Adams estimated that price points can top out at $75,000. In rare instances, however, a piece of equipment will ring up at more than $100,000 by the time it has been fully “suited up.”
Moreover, to attract and accommodate customers who want to expand their fleets, but may not have the financial resources to do so, Russo holds an annual event where used equipment — often bought from fleet management clients — is auctioned. “It’s a ‘win-win’ for everyone — the people who want good used equipment, the people who want to sell it back so they can get something new, and us,” Adams explained.
PRIVATE-LABEL CREDIT A PLUS
Merchandise isn’t the only private-label component that helps set Russo apart from the pack and benefits its bottom line; a comprehensive private-label credit program has a similar effect. The dealer gives customers the option to apply for house accounts, but also offers revolving credit — notably via a program executed through Mahwah, N.J.-based TD Retail Card Services. Commercial customers can apply for TD’s Yard Card Plus; residential customers, for its Yard Card. Most applications are approved, and the bank regularly works with Russo to increase the likelihood that applicants can obtain the highest possible credit limit to fit their current financing needs, said Joseph Jones, the dealer’s financial manager.
Russo implemented the program in 2005, soon after opening the Schiller Park location. “At that point, we were looking to expand the credit options we could provide to our customers, and had an established relationship with a TD representative from when he was affiliated with another company,” Adams explained. “So, the time and the fit were right.”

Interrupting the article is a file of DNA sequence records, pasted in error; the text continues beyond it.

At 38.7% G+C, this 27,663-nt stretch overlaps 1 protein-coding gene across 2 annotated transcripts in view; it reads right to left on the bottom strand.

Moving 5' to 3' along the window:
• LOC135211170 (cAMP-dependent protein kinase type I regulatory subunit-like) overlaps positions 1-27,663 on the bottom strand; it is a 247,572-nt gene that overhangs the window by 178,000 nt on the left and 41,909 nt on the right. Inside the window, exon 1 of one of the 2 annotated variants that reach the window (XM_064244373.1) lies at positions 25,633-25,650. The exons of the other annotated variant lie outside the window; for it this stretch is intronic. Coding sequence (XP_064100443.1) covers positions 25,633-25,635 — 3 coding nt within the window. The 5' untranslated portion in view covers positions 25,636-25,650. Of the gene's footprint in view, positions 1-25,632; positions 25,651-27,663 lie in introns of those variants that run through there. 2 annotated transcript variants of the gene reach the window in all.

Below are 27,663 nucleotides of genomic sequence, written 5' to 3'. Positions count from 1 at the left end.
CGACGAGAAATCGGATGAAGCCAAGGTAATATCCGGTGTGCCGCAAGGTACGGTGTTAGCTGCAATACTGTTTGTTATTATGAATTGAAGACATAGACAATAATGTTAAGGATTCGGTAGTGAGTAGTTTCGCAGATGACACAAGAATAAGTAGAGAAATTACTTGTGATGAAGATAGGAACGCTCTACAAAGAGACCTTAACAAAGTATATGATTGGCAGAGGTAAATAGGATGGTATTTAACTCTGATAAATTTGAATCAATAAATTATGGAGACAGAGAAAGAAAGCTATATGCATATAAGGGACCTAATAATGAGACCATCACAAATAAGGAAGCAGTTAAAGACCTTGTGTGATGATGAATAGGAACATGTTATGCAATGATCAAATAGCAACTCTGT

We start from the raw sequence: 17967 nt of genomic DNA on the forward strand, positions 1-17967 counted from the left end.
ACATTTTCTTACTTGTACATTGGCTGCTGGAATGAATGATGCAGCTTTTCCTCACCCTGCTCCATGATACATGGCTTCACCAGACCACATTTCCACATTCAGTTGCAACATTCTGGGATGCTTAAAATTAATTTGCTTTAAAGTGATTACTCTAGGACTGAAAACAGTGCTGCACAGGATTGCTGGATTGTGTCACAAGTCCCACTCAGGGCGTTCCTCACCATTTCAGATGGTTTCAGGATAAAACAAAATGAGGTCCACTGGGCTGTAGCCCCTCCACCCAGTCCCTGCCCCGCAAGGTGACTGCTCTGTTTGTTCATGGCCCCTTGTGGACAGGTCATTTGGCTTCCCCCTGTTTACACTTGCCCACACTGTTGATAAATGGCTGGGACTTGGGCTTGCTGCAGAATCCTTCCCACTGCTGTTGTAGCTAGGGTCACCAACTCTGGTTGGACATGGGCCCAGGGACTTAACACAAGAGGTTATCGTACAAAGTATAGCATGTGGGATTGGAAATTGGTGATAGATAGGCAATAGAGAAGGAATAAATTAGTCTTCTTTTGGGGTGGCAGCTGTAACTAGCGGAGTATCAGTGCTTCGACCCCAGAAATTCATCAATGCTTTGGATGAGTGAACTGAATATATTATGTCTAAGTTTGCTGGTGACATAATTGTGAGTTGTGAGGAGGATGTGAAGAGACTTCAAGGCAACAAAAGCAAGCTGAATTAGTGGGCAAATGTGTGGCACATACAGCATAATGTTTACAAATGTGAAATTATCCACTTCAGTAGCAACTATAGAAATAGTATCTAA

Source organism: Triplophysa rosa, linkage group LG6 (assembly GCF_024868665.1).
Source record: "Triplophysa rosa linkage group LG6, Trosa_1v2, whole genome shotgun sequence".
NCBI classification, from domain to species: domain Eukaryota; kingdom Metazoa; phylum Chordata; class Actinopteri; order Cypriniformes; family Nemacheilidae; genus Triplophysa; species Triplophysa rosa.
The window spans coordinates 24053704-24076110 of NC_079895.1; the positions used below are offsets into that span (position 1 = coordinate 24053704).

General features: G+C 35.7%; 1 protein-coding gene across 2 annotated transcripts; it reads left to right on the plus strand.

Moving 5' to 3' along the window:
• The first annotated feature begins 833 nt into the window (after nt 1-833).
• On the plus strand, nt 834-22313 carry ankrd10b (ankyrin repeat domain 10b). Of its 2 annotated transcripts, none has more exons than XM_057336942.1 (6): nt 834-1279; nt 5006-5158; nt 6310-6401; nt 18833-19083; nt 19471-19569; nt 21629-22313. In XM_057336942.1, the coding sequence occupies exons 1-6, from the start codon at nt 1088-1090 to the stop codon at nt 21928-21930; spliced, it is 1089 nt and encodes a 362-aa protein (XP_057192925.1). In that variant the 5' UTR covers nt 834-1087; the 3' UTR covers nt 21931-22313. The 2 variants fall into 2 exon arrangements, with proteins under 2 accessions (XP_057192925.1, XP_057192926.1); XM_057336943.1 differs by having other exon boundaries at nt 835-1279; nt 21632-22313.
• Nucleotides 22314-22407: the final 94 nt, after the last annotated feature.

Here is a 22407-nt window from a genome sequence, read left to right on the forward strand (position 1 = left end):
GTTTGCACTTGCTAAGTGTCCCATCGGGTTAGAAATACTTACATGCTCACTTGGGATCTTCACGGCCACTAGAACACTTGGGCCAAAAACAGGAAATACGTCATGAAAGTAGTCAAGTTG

The cards free up capital needed to run Russo’s business and make it easier for customers to attain sufficient financing without using up credit on their bankcards or limiting purchases to what they can afford with their cash on hand. “This is especially helpful during the spring months, when landscape contractors are gearing up for the season,” Jones said. It also gives customers an alternative avenue for funding repair jobs they may otherwise delay, and makes them more open to appropriate upselling efforts by showroom staff.
“Our customers really like the flexibility of these cards,” Jones said. “Although many also have a house account, they use the Yard Cards to the fullest extent possible because TD offers extended terms along with frequent special promotions.
“So, for example, if a customer is debating between buying one or two machines, those with a Yard Card can go with two. If they are looking for just a mower, they can easily see their way to getting a line trimmer and a blower, too.”
Jones pointed to Russo’s concerted efforts to make the Yard Card and Yard Card Plus application processes as easy as possible. This includes customers’ ability to download and print an application from Russo’s website (www.russopower.com) and bring it with them to the dealer for quick processing.
Russo is currently TD’s number-one Yard Card dealer and has ranked among its top-five dealers for the past 12 years. About six sales totaling more than $100,000 apiece are financed by Russo on Yard Card Plus annually, according to Michael Lupo, TD’s vice president of account relations. Lupo credits that success to deliberate efforts by Russo employees to promote Yard Card and Yard Card Plus as a first financing avenue “to every customer that comes into the showrooms.” Signage, prominently displayed on countertops and out on showroom floors, helps to push the envelope, as does promoting the program in store catalogs.
POISED FOR GROWTH
Looking ahead, Adams said Russo will continue to explore expansion possibilities — including moves beyond Illinois — after the Elgin location makes its debut. The Frankfort facility draws some of its business from Indiana because of its close proximity to the border, while Hainesville serves some clientele from Wisconsin.
“We can definitely see operating out of state in the near future, and our leadership team is always up for the next challenge,” Adams said. “As always, we will continue to position our business to service our industry, even if it goes against the grain.”
Julie Ritzer-Ross is a freelance writer who regularly writes about retail technology, operations and payment systems for various industry publications.